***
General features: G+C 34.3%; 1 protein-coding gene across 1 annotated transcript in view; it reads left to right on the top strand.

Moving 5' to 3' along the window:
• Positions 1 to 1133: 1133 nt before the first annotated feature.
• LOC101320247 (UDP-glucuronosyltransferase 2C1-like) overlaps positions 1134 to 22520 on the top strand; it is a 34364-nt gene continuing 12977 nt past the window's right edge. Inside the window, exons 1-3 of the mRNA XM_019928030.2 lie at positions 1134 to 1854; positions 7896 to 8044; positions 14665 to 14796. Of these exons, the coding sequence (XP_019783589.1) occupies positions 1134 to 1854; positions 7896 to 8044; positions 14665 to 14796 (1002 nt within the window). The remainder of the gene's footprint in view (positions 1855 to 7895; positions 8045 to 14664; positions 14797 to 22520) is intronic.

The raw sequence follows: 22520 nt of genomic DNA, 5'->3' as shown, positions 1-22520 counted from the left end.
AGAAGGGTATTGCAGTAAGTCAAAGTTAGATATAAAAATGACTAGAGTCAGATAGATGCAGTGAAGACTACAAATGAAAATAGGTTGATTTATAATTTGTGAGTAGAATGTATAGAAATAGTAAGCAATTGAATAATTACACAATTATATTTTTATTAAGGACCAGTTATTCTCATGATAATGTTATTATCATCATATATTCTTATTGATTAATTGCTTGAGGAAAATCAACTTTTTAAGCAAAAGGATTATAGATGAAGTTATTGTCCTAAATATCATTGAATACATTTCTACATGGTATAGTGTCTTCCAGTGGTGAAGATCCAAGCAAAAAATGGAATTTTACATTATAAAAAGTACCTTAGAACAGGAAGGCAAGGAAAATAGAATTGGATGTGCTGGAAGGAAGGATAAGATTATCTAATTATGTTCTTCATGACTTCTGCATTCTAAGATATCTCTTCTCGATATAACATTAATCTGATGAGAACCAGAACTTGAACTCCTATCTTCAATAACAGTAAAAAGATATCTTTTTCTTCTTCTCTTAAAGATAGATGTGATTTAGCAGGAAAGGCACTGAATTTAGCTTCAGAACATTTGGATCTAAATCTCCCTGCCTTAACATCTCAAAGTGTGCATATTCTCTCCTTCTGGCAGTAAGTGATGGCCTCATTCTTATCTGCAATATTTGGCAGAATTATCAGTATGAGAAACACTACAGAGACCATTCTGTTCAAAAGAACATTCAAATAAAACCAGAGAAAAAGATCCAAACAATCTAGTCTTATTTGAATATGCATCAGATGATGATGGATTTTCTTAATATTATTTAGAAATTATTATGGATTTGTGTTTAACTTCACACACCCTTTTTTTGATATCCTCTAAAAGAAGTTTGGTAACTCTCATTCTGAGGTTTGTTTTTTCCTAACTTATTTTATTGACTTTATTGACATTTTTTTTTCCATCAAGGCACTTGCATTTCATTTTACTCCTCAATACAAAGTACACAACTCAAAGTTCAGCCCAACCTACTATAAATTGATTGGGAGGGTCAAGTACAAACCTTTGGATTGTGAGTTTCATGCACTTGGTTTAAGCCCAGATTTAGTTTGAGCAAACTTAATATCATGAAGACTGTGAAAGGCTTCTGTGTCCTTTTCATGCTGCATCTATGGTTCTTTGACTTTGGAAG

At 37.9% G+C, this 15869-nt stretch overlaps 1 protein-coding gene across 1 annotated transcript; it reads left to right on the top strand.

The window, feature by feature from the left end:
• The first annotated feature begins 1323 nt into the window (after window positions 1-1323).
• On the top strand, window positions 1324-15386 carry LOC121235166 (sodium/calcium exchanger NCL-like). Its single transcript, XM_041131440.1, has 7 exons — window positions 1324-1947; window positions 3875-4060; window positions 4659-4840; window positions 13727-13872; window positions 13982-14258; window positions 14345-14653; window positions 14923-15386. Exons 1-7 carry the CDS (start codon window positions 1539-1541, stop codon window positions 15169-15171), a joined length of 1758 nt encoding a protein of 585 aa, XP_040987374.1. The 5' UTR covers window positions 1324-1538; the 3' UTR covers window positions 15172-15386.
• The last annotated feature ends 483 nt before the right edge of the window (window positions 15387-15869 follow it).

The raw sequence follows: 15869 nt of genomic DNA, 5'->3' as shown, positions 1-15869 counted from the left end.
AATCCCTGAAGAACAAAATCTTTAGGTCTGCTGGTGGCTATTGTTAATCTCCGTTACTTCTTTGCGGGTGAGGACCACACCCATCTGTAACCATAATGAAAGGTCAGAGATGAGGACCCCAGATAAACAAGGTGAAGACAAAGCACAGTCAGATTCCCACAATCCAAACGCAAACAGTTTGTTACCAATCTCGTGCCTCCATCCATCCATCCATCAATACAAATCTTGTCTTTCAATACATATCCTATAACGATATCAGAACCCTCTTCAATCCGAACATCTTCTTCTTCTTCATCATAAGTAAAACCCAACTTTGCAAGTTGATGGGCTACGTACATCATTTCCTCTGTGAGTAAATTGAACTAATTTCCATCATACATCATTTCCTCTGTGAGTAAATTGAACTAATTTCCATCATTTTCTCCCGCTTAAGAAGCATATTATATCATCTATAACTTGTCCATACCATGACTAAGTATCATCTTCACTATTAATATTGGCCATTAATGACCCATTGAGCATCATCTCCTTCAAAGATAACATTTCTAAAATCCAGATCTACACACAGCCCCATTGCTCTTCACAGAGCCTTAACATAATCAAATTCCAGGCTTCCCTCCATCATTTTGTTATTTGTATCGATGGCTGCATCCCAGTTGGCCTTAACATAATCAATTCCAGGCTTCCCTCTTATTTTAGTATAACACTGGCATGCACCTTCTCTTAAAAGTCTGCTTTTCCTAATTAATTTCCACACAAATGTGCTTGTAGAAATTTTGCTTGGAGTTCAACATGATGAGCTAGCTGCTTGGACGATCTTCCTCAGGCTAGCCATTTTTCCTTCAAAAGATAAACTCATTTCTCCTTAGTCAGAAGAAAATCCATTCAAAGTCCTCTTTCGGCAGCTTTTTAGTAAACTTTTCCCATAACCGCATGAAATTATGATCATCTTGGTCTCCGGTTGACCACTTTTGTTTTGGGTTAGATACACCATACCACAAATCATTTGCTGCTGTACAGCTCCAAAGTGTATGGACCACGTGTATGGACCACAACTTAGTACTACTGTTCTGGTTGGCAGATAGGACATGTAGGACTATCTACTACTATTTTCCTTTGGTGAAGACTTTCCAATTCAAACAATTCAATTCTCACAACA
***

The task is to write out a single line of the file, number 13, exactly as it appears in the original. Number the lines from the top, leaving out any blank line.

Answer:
AATCCCTGAAGAACAAAATCTTTAGGTCTGCTGGTGGCTATTGTTAATCTCCGTTACTTCTTTGCGGGTGAGGACCACACCCATCTGTAACCATAATGAAAGGTCAGAGATGAGGACCCCAGATAAACAAGGTGAAGACAAAGCACAGTCAGATTCCCACAATCCAAACGCAAACAGTTTGTTACCAATCTCGTGCCTCCATCCATCCATCCATCAATACAAATCTTGTCTTTCAATACATATCCTATAACGATATCAGAACCCTCTTCAATCCGAACATCTTCTTCTTCTTCATCATAAGTAAAACCCAACTTTGCAAGTTGATGGGCTACGTACATCATTTCCTCTGTGAGTAAATTGAACTAATTTCCATCATACATCATTTCCTCTGTGAGTAAATTGAACTAATTTCCATCATTTTCTCCCGCTTAAGAAGCATATTATATCATCTATAACTTGTCCATACCATGACTAAGTATCATCTTCACTATTAATATTGGCCATTAATGACCCATTGAGCATCATCTCCTTCAAAGATAACATTTCTAAAATCCAGATCTACACACAGCCCCATTGCTCTTCACAGAGCCTTAACATAATCAAATTCCAGGCTTCCCTCCATCATTTTGTTATTTGTATCGATGGCTGCATCCCAGTTGGCCTTAACATAATCAATTCCAGGCTTCCCTCTTATTTTAGTATAACACTGGCATGCACCTTCTCTTAAAAGTCTGCTTTTCCTAATTAATTTCCACACAAATGTGCTTGTAGAAATTTTGCTTGGAGTTCAACATGATGAGCTAGCTGCTTGGACGATCTTCCTCAGGCTAGCCATTTTTCCTTCAAAAGATAAACTCATTTCTCCTTAGTCAGAAGAAAATCCATTCAAAGTCCTCTTTCGGCAGCTTTTTAGTAAACTTTTCCCATAACCGCATGAAATTATGATCATCTTGGTCTCCGGTTGACCACTTTTGTTTTGGGTTAGATACACCATACCACAAATCATTTGCTGCTGTACAGCTCCAAAGTGTATGGACCACGTGTATGGACCACAACTTAGTACTACTGTTCTGGTTGGCAGATAGGACATGTAGGACTATCTACTACTATTTTCCTTTGGTGAAGACTTTCCAATTCAAACAATTCAATTCTCACAACA